Money Insider: Don't like your bank? Then leave it and find a current account that works for you


Despite a concerted advertising campaign from the banks, including the offer of a £100 cash incentive from some, most of us stick with the bank account we chose when we left university or started work.

But if you're unhappy with the service or charges on your current account, why not do something about it? A relationship with your bank should be long term, so it's worth getting it right.

The most important thing is to find an account that mirrors the way you manage your money, so whether it's a lowcost overdraft, the ability to earn credit interest/rewards or a cheaper debit card for overseas use, there's an account with your name on it.

The majority of the accounts offered by the high-street banks pay little or no interest on credit balances, while some charge more than 25 per cent for an unauthorised overdraft – just two reasons to look elsewhere.

If you keep an average of £2,000 credit in your current account, at 0.1 per cent you'll receive a paltry £1.60 (after 20 per cent tax) in interest for the entire year, yet with TSB at 5 per cent you would earn 50 times as much.

Another account worth a look is the Reward Current account from Halifax which pays you £5 every month as long as you pay in at least £750 per month and remain in the black. On the flip-side it is expensive if you're frequently overdrawn, as it charges a fixed fee of £1 per day for overdrafts up to £2,000.

For low-cost borrowing, consider the First Direct 1st current account where the first £250 overdraft is completely free, or alternatively M&S Bank where there is no interest on the first £100.

If you're a regular traveller then a debit card with no charges for foreign currency transactions should be a factor in choosing an account. My top suggestions are the fee-free cards on offer as part of the current account deals from Norwich & Peterborough Building Society, and Metro Bank.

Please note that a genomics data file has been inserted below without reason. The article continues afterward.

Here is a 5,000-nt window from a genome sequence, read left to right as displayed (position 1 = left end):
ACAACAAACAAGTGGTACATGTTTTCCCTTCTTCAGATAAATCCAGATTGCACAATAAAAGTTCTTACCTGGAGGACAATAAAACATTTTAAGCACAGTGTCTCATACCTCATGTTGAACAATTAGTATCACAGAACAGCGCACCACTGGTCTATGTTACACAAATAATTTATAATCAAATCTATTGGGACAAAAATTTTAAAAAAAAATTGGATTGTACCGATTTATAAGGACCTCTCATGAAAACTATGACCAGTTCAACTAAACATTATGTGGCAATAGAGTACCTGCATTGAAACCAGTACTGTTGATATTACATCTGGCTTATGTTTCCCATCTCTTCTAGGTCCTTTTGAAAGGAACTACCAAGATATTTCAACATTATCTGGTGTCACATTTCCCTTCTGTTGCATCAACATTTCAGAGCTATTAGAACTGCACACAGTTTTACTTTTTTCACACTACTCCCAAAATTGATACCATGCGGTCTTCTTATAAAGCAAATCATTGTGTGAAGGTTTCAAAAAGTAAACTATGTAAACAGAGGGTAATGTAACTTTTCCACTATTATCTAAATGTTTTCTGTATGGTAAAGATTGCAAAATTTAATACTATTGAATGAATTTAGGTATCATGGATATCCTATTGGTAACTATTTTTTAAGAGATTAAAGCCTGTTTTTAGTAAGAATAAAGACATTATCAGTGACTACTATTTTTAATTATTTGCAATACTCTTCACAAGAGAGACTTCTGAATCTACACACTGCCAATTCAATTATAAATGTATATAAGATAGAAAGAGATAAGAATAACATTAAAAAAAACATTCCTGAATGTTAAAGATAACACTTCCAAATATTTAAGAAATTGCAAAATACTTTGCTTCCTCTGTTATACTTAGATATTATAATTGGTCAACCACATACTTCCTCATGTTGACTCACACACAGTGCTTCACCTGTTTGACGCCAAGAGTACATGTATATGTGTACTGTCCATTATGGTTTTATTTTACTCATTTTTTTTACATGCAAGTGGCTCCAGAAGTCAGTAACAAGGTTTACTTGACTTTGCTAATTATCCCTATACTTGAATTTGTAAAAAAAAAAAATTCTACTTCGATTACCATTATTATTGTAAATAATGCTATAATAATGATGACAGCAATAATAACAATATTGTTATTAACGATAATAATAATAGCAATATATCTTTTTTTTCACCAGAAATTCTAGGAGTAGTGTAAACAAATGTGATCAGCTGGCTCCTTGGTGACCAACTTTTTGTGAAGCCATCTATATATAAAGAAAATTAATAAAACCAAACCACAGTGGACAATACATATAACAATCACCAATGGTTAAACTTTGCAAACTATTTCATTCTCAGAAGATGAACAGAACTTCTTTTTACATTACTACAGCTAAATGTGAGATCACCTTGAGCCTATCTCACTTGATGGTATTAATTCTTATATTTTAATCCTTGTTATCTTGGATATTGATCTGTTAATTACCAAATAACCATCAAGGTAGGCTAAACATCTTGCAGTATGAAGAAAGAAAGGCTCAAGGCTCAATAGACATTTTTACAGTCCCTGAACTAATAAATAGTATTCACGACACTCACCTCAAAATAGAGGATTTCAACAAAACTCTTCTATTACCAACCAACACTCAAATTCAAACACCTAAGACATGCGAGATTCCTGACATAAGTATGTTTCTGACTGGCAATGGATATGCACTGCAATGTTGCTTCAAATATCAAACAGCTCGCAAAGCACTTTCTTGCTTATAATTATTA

Before you go out in search of a more suitable account, there are a few things you need to watch out for:

* You may be required to fund your account with a minimum amount each month; this can vary from £500 to £1,500 per month.

* Avoid packaged accounts where eager bank staff will try to persuade you to pay for add-ons such as mobile phone or travel insurance.

* Ask about the cost of an authorised overdraft and also how much you would be stung if you accidentally went over your limit – it's worth understanding what the penalties are if it does happen.

There's no benefit in remaining loyal to your current bank, so get out there and find something better – you've got nothing to lose!

Yorkshire celebrates with a good deal for children

As part of its 150th-year celebrations, Yorkshire Building Society is offering existing customers, who have been with the mutual for at least two years, the opportunity to open a children's regular savings account that pays 5 per cent interest.

The Celebratory Children's Savings account is available from Monday, and is for children between the ages of 11 and 15.

It pays the promotional 5 per cent rate for one year and allows savers to pay in up to £150 per month for 12 months, with a maximum of four withdrawals permitted during the period.

The account must be opened at a branch of the Yorkshire, Chelsea, Barnsley or Norwich and Peterborough building societies.

Andrew Hagger is an  independent personal finance analyst from

Independent Partners; Do you need financial advice on your investments, pension or insurance? Book a free consultation with an independent Financial Adviser at

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